Sometimes what you are looking for appears right under your feet. The Advertiser is quietly takng real steps to implement downloadable video. Right chere in river city, cher. And they are doing a pretty credible job of it too, even if the bandwidth and the interface to the material is pretty seriously lacking. They're even smart enough to be focusing on what's truly local (e.g. the weather and Mardi Gras).
If they get really smart they'll rent themselves a big chunk of LUS' forthcoming fiber to the home network, stream hi-res video and photos, hire some smart editor/designers, partner with Google's new local advertising initiative and figure out how to make money on the internet with local content. But more on that later.
You think YouTube is last word in short video content or that Flicker is all she spoke for interesting photography? Take a look at what the Advertiser is producing and be pleasantly surprised. The recent tornadoes have kicked over a pretty amazing little series of videos on the Advertiser site. Photographic images of Mardi Gras balls and parades have been similarly impressive.
Example tornadoes: 1) 90 year old victim, no insurance; 2) low key rendition of a truly frightening experience, and there are many more available from the sidebar of a recent story. These are real, interesting, and valuable to the community. Part of what is impressive about these shorts is that they are well-composed and the audio is pretty good. Someone put some training and thought into these--they're not just random shots or interview afterthoughts. They're short but they are composed stories.
Example Mardi Gras: 1) The Krewe of Apollo ball (a short peek at one end of the glitterati spectrum; but there is a larger gallery), 2) the Krewe des Amis ball (a different end of the spectrum) 3) Another spectrum altogether: royalty of the Krewe des Cheins, the Krewe des Cheins on parade, and 4) The Rio Parade 5) Lafayette Mardi Gras, Inc. Now that, taken together, is a picture of Mardi Gras that is at once more realistic and more interesting than you'll get on MTV or any of the national media.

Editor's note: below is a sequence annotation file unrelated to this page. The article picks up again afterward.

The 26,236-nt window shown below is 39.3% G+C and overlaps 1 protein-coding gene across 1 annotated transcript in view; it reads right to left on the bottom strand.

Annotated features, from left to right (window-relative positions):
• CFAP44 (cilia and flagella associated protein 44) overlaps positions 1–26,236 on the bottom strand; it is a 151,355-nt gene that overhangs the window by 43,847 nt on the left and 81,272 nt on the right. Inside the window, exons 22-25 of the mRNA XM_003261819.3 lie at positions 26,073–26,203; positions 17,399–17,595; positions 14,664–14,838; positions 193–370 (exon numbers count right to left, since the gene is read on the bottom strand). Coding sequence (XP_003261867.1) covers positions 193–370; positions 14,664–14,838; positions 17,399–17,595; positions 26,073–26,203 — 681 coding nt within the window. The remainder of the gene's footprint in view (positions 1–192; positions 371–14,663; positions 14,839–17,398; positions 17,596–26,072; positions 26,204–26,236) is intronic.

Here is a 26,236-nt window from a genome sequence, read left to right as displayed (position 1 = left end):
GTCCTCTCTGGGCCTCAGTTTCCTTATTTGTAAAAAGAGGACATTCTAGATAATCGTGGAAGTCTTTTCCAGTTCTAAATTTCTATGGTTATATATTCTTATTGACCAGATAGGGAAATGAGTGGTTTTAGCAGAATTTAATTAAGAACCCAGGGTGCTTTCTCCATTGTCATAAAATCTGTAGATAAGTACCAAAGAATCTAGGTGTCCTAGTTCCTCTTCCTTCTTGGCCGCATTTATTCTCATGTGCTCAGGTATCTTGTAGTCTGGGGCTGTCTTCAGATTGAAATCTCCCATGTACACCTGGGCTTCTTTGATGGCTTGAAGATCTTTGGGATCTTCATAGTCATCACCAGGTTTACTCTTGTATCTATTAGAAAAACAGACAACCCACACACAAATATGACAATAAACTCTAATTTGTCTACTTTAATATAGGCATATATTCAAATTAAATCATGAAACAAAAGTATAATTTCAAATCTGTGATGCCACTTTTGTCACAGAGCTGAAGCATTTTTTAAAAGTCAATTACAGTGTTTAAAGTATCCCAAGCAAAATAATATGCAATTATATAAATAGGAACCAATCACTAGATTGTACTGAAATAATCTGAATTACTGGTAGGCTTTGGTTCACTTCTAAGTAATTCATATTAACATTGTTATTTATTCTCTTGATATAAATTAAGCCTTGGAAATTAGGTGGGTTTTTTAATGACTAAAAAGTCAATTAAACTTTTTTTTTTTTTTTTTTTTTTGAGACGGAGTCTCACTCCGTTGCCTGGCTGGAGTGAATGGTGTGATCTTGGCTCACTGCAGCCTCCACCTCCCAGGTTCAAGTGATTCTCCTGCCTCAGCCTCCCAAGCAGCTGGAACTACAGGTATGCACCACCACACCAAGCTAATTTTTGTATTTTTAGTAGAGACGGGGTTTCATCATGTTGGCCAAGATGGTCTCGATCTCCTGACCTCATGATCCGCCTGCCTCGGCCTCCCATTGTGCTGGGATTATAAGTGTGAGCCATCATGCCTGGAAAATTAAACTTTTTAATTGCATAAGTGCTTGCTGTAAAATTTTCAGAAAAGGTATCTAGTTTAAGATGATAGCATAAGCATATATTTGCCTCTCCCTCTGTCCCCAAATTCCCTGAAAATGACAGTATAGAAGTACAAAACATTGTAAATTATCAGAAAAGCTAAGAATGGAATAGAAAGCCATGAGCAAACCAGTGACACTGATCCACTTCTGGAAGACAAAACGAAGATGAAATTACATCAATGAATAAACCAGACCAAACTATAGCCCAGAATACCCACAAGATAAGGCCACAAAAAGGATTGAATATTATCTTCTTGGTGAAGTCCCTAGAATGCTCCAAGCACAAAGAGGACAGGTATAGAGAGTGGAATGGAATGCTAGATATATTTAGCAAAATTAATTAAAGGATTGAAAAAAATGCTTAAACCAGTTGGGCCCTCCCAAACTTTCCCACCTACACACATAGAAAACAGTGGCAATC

All this media occasionally comes together in some pretty impressive ways. Even if the reader has to stretch to construct it. An example might be the recent story on Patricia Rickels. There's the story, a set of audio pieces from a sidebar, e.g. #1, a (hard to find) photo gallery, and a full, footnoted written transcript. Very nice.
Just for Fun...Laigniappe
Great stuff, no?
But you probably didnn't know that any of that grand material exists. In fair part that's because they verge on impossible to get to in any consistent manner. The main access points are in boxes found on the right hand side of some stories that use teeny-tiny type to link to bare-bones video the size of business cards or MP3 bars floating on a gray field. The photos are too small to reveal interesting detail. The sidebars only point to material related to the story at hand and the one "central" location clearly doesn't provide a path to the full library. Improving the interface, making it more attractive, making it searchable, integrating it better into stories, and providing a consistent framework would go a long way toward making this the popular community resource it deserves to be.
Now, be aware that these goodies can't be credited to some sort of Lafayette-based tech innovation inspired by something the city fathers put in the gumbo. Gannett is, by all reports, the most aggressive of all the national paper chains in its attempt to move its paper online and to make its content "hyperlocal."
(An aside: the nifty content this post is concerned with is but one element of the top-down changes associated with Gannett's new corporate strategy. Have you wondered about the left wing/right wing blogs that suddenly appeared? The new crop of, well, odd commentators? The Youngsville/Duscon/Broussard weekly material? The calls for reader photos and content? All traceable to Gannett's attempt to stem the systematic loss of readership that dailies have been plauged with for the last two decades. You can read up on it if you like: Gannett To Change Its Papers' Approach; A Newspaper Chain Sees Its Future, And It's Online and Hyper-Local.)
While better organization and a little inspired interface work could go a long way toward making some damn good content accessible and valuable the truth is that the small videos and the tiny photographs are not only small--they download frustratingly slowly. What is needed to make this content compelling is not simply a better interface. What is needed is enough bandwidth to use as a starting point.
The Advertiser/Gannett and LUS ought to consider a little mutual benefit pact. LUS provides some monster bandwidth for city customers and the Advertiser offers some lush monster video and photo files to match. LUS needs applications that show off its competitive advantage in bandwidth. Gannett needs to find a way to turn a pile of files into a profitable local news site before time runs out and newspapers vanish.
Their interests meet in a news application that is second to none running over a network that can't be matched.
Wouldn't that be fun?